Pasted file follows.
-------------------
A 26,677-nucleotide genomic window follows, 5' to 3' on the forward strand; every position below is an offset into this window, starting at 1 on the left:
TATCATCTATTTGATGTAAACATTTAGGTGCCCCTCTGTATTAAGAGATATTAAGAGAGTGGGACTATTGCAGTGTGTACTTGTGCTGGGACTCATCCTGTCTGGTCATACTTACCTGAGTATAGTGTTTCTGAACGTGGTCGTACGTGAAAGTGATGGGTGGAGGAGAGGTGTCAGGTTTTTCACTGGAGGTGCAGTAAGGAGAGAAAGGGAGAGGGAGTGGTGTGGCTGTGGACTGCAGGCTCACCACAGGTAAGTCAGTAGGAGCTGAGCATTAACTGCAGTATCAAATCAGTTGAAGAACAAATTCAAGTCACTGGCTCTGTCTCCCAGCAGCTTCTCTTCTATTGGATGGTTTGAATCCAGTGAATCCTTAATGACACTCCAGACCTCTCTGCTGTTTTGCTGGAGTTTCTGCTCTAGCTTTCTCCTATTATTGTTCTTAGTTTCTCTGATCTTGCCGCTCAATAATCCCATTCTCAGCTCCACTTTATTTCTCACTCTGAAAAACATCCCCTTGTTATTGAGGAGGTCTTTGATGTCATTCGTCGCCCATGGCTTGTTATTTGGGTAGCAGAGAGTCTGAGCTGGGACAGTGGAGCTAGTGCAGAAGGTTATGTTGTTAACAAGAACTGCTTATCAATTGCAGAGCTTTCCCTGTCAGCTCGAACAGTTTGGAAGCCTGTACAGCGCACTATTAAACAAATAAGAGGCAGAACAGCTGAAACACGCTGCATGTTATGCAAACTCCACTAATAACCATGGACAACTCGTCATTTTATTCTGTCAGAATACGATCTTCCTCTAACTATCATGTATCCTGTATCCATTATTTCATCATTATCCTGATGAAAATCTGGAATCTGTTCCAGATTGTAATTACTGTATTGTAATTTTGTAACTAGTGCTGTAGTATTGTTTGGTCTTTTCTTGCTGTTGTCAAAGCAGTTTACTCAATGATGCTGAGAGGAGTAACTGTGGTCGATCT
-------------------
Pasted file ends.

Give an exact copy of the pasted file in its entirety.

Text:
A 26,677-nucleotide genomic window follows, 5' to 3' on the forward strand; every position below is an offset into this window, starting at 1 on the left:
TATCATCTATTTGATGTAAACATTTAGGTGCCCCTCTGTATTAAGAGATATTAAGAGAGTGGGACTATTGCAGTGTGTACTTGTGCTGGGACTCATCCTGTCTGGTCATACTTACCTGAGTATAGTGTTTCTGAACGTGGTCGTACGTGAAAGTGATGGGTGGAGGAGAGGTGTCAGGTTTTTCACTGGAGGTGCAGTAAGGAGAGAAAGGGAGAGGGAGTGGTGTGGCTGTGGACTGCAGGCTCACCACAGGTAAGTCAGTAGGAGCTGAGCATTAACTGCAGTATCAAATCAGTTGAAGAACAAATTCAAGTCACTGGCTCTGTCTCCCAGCAGCTTCTCTTCTATTGGATGGTTTGAATCCAGTGAATCCTTAATGACACTCCAGACCTCTCTGCTGTTTTGCTGGAGTTTCTGCTCTAGCTTTCTCCTATTATTGTTCTTAGTTTCTCTGATCTTGCCGCTCAATAATCCCATTCTCAGCTCCACTTTATTTCTCACTCTGAAAAACATCCCCTTGTTATTGAGGAGGTCTTTGATGTCATTCGTCGCCCATGGCTTGTTATTTGGGTAGCAGAGAGTCTGAGCTGGGACAGTGGAGCTAGTGCAGAAGGTTATGTTGTTAACAAGAACTGCTTATCAATTGCAGAGCTTTCCCTGTCAGCTCGAACAGTTTGGAAGCCTGTACAGCGCACTATTAAACAAATAAGAGGCAGAACAGCTGAAACACGCTGCATGTTATGCAAACTCCACTAATAACCATGGACAACTCGTCATTTTATTCTGTCAGAATACGATCTTCCTCTAACTATCATGTATCCTGTATCCATTATTTCATCATTATCCTGATGAAAATCTGGAATCTGTTCCAGATTGTAATTACTGTATTGTAATTTTGTAACTAGTGCTGTAGTATTGTTTGGTCTTTTCTTGCTGTTGTCAAAGCAGTTTACTCAATGATGCTGAGAGGAGTAACTGTGGTCGATCT